(CNN) -- A satellite surveillance project spearheaded by actor George Clooney's organization will monitor violence in Sudan during a January vote that could split the country in two.
The program will use satellite images to assess the situation on the ground for any signs of conflict, monitor hotspots in real time and post the findings online, organizers said. The satellites can help capture threats to civilians, keep track of displaced people and inspect razed villages, the organizers said in a statement.
"We want to cast a spotlight -- literally -- on the hotspots along the border to record any actions that might escalate the chances of conflict," the statement said. "We hope that if many eyes are on the potential spoilers, we can all help detect, deter and interdict actions that could lead to a return to deadly violence."
Clooney said in the statement the program will help avert crime.
"We want to let potential perpetrators of genocide and other war crimes know that we're watching, the world is watching," he said. "War criminals thrive in the dark. It's a lot harder to commit mass atrocities in the glare of the media spotlight."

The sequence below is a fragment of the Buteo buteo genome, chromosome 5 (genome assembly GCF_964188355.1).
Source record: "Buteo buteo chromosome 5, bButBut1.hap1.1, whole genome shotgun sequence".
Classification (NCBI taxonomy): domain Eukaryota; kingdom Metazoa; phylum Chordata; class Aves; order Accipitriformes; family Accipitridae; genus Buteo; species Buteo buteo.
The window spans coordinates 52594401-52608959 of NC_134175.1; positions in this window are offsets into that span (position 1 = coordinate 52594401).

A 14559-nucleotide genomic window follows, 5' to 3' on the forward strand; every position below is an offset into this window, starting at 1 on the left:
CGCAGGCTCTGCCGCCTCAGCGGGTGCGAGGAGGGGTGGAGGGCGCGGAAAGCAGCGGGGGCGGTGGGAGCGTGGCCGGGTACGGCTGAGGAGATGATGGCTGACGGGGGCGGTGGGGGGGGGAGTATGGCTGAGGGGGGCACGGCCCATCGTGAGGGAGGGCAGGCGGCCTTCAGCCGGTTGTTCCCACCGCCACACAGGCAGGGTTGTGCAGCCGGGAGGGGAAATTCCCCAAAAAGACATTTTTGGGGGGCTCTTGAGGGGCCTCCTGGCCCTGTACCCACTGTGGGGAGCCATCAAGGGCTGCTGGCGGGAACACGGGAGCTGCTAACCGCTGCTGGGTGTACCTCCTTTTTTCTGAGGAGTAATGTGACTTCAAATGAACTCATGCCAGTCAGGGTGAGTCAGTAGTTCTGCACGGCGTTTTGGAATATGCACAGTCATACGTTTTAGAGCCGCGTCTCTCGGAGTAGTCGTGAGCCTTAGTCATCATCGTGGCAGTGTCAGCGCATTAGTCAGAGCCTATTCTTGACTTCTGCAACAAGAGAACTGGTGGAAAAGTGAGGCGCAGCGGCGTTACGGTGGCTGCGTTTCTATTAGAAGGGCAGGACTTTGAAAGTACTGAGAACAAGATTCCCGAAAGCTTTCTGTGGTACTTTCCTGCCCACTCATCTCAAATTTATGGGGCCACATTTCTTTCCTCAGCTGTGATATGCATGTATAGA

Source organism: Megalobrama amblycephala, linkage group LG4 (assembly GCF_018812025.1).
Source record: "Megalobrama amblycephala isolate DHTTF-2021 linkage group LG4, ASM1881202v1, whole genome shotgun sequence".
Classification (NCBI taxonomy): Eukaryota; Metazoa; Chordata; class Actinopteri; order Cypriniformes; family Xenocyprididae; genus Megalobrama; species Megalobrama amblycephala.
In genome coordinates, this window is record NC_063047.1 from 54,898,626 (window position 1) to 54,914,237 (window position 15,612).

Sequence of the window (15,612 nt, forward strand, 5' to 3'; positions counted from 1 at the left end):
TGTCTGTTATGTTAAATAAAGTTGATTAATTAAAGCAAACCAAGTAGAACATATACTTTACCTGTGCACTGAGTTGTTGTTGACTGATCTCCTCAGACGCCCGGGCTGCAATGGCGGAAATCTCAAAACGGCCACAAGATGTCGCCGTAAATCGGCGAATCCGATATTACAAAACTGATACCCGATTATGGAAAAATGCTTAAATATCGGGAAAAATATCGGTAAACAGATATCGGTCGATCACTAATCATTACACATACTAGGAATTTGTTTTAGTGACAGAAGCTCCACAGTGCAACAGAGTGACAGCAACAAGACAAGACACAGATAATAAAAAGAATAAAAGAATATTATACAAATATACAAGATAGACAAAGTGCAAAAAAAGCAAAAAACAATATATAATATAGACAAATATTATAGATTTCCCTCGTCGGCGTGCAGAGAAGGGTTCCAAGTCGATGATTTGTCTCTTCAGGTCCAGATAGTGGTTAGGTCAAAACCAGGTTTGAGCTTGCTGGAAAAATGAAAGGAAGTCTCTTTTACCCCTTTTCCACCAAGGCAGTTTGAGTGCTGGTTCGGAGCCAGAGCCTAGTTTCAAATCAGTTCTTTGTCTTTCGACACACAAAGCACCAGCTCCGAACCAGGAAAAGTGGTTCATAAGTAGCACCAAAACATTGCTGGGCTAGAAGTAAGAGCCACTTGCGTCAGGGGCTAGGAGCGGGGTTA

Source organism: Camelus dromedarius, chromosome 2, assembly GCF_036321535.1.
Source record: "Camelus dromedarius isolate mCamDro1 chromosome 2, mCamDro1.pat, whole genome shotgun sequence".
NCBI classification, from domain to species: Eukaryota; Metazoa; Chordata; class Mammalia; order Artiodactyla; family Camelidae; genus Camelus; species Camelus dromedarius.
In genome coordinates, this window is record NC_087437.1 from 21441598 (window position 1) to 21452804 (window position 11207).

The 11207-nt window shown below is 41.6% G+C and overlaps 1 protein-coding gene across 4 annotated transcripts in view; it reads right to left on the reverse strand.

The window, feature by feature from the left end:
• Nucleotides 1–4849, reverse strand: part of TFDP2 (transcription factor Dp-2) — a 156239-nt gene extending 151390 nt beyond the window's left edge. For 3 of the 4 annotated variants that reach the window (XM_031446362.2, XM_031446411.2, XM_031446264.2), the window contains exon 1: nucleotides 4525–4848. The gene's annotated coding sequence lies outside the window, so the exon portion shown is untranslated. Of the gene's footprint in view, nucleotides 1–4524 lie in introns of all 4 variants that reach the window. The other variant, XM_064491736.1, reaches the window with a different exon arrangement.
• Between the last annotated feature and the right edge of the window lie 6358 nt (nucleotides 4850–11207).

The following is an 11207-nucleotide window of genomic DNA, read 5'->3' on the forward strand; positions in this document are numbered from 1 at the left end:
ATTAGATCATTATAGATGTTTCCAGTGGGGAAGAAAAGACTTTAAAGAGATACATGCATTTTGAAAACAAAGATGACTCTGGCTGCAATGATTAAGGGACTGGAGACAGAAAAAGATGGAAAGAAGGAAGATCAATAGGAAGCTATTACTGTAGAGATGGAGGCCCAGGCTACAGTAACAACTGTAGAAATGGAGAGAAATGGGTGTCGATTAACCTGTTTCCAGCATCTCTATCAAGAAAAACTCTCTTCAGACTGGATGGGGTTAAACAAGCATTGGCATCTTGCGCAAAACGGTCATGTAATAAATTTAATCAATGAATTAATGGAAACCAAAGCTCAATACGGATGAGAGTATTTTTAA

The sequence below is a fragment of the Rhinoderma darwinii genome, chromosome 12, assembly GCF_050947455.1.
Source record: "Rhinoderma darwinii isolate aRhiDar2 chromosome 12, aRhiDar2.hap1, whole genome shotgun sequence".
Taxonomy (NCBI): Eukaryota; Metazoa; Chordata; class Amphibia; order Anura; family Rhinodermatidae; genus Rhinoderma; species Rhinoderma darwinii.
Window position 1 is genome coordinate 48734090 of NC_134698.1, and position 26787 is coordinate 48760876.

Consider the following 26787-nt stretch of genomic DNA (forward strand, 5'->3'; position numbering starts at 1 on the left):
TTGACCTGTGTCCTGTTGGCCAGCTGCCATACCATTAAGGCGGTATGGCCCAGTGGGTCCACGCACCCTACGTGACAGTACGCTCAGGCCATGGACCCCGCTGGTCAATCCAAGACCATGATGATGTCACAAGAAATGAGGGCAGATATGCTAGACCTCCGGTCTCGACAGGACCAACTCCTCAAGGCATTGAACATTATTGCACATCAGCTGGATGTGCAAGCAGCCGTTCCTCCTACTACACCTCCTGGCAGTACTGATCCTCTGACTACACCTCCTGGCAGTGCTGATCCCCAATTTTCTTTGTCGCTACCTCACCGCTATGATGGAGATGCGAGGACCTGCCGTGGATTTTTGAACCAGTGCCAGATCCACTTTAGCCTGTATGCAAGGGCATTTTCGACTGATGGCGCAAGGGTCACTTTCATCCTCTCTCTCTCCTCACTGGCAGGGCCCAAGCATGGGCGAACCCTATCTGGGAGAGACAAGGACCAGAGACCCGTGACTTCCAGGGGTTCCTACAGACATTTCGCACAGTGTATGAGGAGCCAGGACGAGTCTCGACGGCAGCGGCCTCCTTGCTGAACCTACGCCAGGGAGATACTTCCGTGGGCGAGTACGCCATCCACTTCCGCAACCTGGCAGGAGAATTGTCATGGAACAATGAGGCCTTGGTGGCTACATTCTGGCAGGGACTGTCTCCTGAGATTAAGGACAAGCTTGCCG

Humanitarian agencies hope the alert system will prevent human rights violations in a country where attacks in the western Darfur region have killed hundreds of thousands in the past seven years.
Not On Our Watch, an organization co-founded by Clooney that focuses on Darfur, is funding the satellite effort. It is collaborating with other groups, including the United Nations, Google and the Harvard Humanitarian Initiative, organizers said.
The January referendum, which will determine whether southern Sudan will become an independent state, has sparked fears of renewed violence.
The vote is part of a 2005 peace agreement that ended two decades of violence between the north and oil-rich south. The conflict led to the deaths of 2 million people, many from starvation.
The program, dubbed the Satellite Sentinel Project, launched Wednesday at www.satsentinel.org.
The United Nations' Operational Satellite Applications Programme -- which is part of the effort -- said it is ensuring its "capabilities for satellite analysis and geographic information" are utilized to avoid another humanitarian crisis.